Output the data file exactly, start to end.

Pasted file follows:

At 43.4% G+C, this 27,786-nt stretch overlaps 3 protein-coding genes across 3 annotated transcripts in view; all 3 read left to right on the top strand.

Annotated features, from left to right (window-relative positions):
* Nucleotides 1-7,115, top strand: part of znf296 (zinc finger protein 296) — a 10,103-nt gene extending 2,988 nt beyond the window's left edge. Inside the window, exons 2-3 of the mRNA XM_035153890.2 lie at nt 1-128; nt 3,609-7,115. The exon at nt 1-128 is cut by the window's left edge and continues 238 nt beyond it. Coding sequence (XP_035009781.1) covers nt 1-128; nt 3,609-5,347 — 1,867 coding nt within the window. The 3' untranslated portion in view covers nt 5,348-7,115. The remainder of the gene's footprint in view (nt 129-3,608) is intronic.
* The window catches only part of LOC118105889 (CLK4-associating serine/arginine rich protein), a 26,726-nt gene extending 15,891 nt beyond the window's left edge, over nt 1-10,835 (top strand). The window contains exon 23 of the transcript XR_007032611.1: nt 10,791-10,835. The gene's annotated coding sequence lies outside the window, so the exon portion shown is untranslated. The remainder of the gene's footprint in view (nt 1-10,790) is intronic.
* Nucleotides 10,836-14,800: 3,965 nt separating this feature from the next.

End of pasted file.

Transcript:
At 43.4% G+C, this 27,786-nt stretch overlaps 3 protein-coding genes across 3 annotated transcripts in view; all 3 read left to right on the top strand.

Annotated features, from left to right (window-relative positions):
* Nucleotides 1-7,115, top strand: part of znf296 (zinc finger protein 296) — a 10,103-nt gene extending 2,988 nt beyond the window's left edge. Inside the window, exons 2-3 of the mRNA XM_035153890.2 lie at nt 1-128; nt 3,609-7,115. The exon at nt 1-128 is cut by the window's left edge and continues 238 nt beyond it. Coding sequence (XP_035009781.1) covers nt 1-128; nt 3,609-5,347 — 1,867 coding nt within the window. The 3' untranslated portion in view covers nt 5,348-7,115. The remainder of the gene's footprint in view (nt 129-3,608) is intronic.
* The window catches only part of LOC118105889 (CLK4-associating serine/arginine rich protein), a 26,726-nt gene extending 15,891 nt beyond the window's left edge, over nt 1-10,835 (top strand). The window contains exon 23 of the transcript XR_007032611.1: nt 10,791-10,835. The gene's annotated coding sequence lies outside the window, so the exon portion shown is untranslated. The remainder of the gene's footprint in view (nt 1-10,790) is intronic.
* Nucleotides 10,836-14,800: 3,965 nt separating this feature from the next.